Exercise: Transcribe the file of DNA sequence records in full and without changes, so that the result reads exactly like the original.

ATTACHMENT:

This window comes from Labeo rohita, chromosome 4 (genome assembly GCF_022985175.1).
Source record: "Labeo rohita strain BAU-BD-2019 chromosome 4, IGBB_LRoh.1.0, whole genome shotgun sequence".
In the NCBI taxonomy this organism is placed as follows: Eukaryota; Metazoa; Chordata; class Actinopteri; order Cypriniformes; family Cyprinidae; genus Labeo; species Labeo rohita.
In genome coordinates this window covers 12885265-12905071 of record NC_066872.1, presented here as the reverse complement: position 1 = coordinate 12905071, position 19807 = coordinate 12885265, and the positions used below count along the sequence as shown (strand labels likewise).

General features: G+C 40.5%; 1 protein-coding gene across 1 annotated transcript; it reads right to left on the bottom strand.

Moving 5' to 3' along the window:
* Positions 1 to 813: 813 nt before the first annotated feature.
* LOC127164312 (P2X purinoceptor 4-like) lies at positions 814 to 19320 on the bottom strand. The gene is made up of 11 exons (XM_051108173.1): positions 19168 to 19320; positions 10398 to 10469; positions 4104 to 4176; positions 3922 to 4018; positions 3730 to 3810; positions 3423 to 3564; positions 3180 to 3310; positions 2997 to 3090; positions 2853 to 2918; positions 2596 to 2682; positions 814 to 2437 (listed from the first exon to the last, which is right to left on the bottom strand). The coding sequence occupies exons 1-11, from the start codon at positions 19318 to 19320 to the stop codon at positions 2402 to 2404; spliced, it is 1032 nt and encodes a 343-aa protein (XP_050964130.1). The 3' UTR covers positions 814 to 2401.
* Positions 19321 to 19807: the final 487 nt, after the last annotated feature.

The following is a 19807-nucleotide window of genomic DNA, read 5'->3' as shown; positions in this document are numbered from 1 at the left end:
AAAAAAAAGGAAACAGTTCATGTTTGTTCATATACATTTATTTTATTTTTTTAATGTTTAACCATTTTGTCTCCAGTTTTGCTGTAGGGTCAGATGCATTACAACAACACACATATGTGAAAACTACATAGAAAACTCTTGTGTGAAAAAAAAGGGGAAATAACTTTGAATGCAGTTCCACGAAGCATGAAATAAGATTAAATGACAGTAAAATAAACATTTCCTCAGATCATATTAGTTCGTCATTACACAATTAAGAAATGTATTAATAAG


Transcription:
This window comes from Labeo rohita, chromosome 4 (genome assembly GCF_022985175.1).
Source record: "Labeo rohita strain BAU-BD-2019 chromosome 4, IGBB_LRoh.1.0, whole genome shotgun sequence".
In the NCBI taxonomy this organism is placed as follows: Eukaryota; Metazoa; Chordata; class Actinopteri; order Cypriniformes; family Cyprinidae; genus Labeo; species Labeo rohita.
In genome coordinates this window covers 12885265-12905071 of record NC_066872.1, presented here as the reverse complement: position 1 = coordinate 12905071, position 19807 = coordinate 12885265, and the positions used below count along the sequence as shown (strand labels likewise).

General features: G+C 40.5%; 1 protein-coding gene across 1 annotated transcript; it reads right to left on the bottom strand.

Moving 5' to 3' along the window:
* Positions 1 to 813: 813 nt before the first annotated feature.
* LOC127164312 (P2X purinoceptor 4-like) lies at positions 814 to 19320 on the bottom strand. The gene is made up of 11 exons (XM_051108173.1): positions 19168 to 19320; positions 10398 to 10469; positions 4104 to 4176; positions 3922 to 4018; positions 3730 to 3810; positions 3423 to 3564; positions 3180 to 3310; positions 2997 to 3090; positions 2853 to 2918; positions 2596 to 2682; positions 814 to 2437 (listed from the first exon to the last, which is right to left on the bottom strand). The coding sequence occupies exons 1-11, from the start codon at positions 19318 to 19320 to the stop codon at positions 2402 to 2404; spliced, it is 1032 nt and encodes a 343-aa protein (XP_050964130.1). The 3' UTR covers positions 814 to 2401.
* Positions 19321 to 19807: the final 487 nt, after the last annotated feature.

The following is a 19807-nucleotide window of genomic DNA, read 5'->3' as shown; positions in this document are numbered from 1 at the left end:
AAAAAAAAGGAAACAGTTCATGTTTGTTCATATACATTTATTTTATTTTTTTAATGTTTAACCATTTTGTCTCCAGTTTTGCTGTAGGGTCAGATGCATTACAACAACACACATATGTGAAAACTACATAGAAAACTCTTGTGTGAAAAAAAAGGGGAAATAACTTTGAATGCAGTTCCACGAAGCATGAAATAAGATTAAATGACAGTAAAATAAACATTTCCTCAGATCATATTAGTTCGTCATTACACAATTAAGAAATGTATTAATAAG